Stuart Broad on his Test future, being dropped and where England go from here

The Ashes
Stuart Broad The Ashes

Stuart Broad gave a wide-ranging post-match interview after taking five wickets on his recall to the side in the fourth Ashes Test.

Here the PA news agency looks at some of the issues he addressed during his media debrief.

On England’s decision to leave him out in two of the first three Tests

Stuart Broad was left out of the team in Melbourne
Stuart Broad was left out of the team in Melbourne (Jason O’Brien/PA)


“I always had in my mind coming to Australia that I might play two or three Test matches, probably not five. But I can’t say that I wasn’t disappointed not to play at Brisbane and Melbourne on two pitches that I felt like would have suited suited my bowling. That’s top-flight sport, isn’t it? It’s not just cricket, it’s football, rugby, everything. Decisions have to be made.”

On proving his point at the SCG
“I feel like over the years of my career that that I’ve enjoyed pressure moments. I’ve never sort of shied away from those. There’s no better feeling than to do it in Ashes cricket – whether that’s my upbringing, with my old man having had an impact in Australia, I don’t know. But it means the world to me.”

On talk of retirement at the age of 35

Stuart Broad made his Test debut back in 2007
Stuart Broad made his Test debut back in 2007 (Gareth Copley/PA)


“I’ve still got a burning desire to play the sport. I must admit, a few years ago I was umming and aahing and I spend a lot of time talking to my dad about it. He had a great belief that you should play the sport you love for as long as you can. His famous saying is ‘you’re a long time retired’. Nothing can bring you the satisfaction, the pain, the highs and the lows. They are quite addictive. I still feel hungry.”

Ben Stokes hurts his side on day two leaving England to hope for the best

On England’s Ashes batting performance
“Honestly, it doesn’t matter what bowlers you play if you get bowled out for 140. That might be a bit brutal but that’s the truth in Test cricket. Coming to Australia, first-innings runs are everything. We got 140, 230 and I can’t remember Melbourne but it wasn’t loads. You can dissect loads on this trip but actually first innings runs is where you live in Test cricket. We’ve failed to deliver that.”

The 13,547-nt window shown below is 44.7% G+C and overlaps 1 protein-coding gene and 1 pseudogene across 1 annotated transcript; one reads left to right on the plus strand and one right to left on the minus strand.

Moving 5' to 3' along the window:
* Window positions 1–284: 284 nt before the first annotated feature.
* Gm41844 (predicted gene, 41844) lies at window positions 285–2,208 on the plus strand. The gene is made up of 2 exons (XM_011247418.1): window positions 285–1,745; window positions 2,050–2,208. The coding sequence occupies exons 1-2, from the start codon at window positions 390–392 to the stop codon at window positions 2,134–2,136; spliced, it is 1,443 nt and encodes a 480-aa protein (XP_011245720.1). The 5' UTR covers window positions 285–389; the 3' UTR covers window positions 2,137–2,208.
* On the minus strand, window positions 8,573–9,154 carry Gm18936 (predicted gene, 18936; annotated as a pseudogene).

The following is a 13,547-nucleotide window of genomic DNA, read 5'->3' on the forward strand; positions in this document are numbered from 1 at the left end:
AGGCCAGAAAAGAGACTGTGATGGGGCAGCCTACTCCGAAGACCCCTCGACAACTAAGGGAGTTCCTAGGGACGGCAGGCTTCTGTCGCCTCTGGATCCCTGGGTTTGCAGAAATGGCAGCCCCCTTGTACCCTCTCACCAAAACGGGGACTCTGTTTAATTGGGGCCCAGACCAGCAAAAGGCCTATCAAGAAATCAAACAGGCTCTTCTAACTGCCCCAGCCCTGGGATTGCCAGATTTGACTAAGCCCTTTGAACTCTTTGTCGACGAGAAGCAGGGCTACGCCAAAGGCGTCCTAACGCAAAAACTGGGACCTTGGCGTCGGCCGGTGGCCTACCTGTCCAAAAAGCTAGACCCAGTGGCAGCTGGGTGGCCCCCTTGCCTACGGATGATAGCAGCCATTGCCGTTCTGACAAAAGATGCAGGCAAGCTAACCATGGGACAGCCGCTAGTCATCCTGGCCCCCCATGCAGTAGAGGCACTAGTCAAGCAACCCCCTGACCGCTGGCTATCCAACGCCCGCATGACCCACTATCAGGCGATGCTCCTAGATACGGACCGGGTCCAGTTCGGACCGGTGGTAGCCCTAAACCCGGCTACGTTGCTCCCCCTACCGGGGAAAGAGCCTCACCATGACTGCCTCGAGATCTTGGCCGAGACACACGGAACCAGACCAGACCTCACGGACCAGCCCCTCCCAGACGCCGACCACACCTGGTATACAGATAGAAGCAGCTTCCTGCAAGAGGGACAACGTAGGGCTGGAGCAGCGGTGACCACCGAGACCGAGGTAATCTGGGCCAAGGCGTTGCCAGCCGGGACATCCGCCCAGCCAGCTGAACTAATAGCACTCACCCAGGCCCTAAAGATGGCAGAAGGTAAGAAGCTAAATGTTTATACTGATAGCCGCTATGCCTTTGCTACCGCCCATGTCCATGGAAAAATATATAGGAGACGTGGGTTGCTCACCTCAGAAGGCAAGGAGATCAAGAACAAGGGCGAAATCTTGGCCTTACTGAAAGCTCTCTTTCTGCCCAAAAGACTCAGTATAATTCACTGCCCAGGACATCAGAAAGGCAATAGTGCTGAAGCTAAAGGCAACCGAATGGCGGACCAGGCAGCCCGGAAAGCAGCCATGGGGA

On English cricket’s focus on forward planning

England need to focus on the present, according to Stuart Broad
England need to focus on the present, according to Stuart Broad (Jason O’Brien/PA)


“It’s all well and good planning for the Ashes, planning for the next away Ashes, looking at the World Test Championship, but actually, if you don’t win the battle in front of you, it’s all irrelevant. Can we get back to the real basics of what’s ahead of us right now? How are we winning this next Test match? I’d urge us as players to do that.”

On touring in the age of coronavirus
“There’s no doubt I found the Covid times the hardest out of all my career. The ball I got for my five-for shows the modern times we’re living in. It had to get sanitised because it went into the crowd so I’ve got this soaking wet ball back for a five-for. That’ll be a nice one to keep, you know, the hand-sanitised SCG ball.”

On one more Ashes battle at home in 2023

Stuart Broad, right, wants to follow James Anderson's example
Stuart Broad, right, wants to follow James Anderson’s example (Jason O’Brien/PA)


“Is it realistic? Absolutely. I look at Jimmy Anderson, he is 39, 40 in the summer. He’s been phenomenal in his approach and that’s set a guideline for how to approach things at that age. Why can’t I replicate it? I’m not as skilful as Jimmy. And I haven’t as much armoury in my locker as he has, but I feel I’ve the motivation and the drive. I’m as disciplined as he is.”

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